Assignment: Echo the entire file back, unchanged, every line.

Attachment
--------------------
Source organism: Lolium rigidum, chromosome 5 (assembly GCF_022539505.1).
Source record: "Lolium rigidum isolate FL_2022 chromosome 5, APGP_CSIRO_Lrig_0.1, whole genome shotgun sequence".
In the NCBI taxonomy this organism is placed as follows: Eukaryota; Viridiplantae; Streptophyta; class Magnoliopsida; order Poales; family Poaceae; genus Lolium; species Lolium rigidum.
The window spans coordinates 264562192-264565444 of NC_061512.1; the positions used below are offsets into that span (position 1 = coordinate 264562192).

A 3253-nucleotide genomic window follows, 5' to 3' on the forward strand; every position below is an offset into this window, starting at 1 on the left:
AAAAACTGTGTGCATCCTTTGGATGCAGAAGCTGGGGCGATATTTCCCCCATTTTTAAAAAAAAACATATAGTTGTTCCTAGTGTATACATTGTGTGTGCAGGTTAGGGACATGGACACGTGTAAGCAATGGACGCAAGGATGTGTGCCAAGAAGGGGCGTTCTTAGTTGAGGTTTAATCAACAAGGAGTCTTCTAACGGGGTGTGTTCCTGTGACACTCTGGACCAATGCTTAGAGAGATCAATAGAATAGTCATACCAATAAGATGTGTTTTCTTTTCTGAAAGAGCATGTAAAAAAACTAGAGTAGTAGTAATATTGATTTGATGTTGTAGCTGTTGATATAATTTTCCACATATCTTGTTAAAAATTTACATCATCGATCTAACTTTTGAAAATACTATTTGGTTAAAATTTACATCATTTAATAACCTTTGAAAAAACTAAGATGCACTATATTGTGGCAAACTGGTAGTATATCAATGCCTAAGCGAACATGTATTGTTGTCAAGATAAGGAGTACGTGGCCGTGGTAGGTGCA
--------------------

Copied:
Source organism: Lolium rigidum, chromosome 5 (assembly GCF_022539505.1).
Source record: "Lolium rigidum isolate FL_2022 chromosome 5, APGP_CSIRO_Lrig_0.1, whole genome shotgun sequence".
In the NCBI taxonomy this organism is placed as follows: Eukaryota; Viridiplantae; Streptophyta; class Magnoliopsida; order Poales; family Poaceae; genus Lolium; species Lolium rigidum.
The window spans coordinates 264562192-264565444 of NC_061512.1; the positions used below are offsets into that span (position 1 = coordinate 264562192).

A 3253-nucleotide genomic window follows, 5' to 3' on the forward strand; every position below is an offset into this window, starting at 1 on the left:
AAAAACTGTGTGCATCCTTTGGATGCAGAAGCTGGGGCGATATTTCCCCCATTTTTAAAAAAAAACATATAGTTGTTCCTAGTGTATACATTGTGTGTGCAGGTTAGGGACATGGACACGTGTAAGCAATGGACGCAAGGATGTGTGCCAAGAAGGGGCGTTCTTAGTTGAGGTTTAATCAACAAGGAGTCTTCTAACGGGGTGTGTTCCTGTGACACTCTGGACCAATGCTTAGAGAGATCAATAGAATAGTCATACCAATAAGATGTGTTTTCTTTTCTGAAAGAGCATGTAAAAAAACTAGAGTAGTAGTAATATTGATTTGATGTTGTAGCTGTTGATATAATTTTCCACATATCTTGTTAAAAATTTACATCATCGATCTAACTTTTGAAAATACTATTTGGTTAAAATTTACATCATTTAATAACCTTTGAAAAAACTAAGATGCACTATATTGTGGCAAACTGGTAGTATATCAATGCCTAAGCGAACATGTATTGTTGTCAAGATAAGGAGTACGTGGCCGTGGTAGGTGCA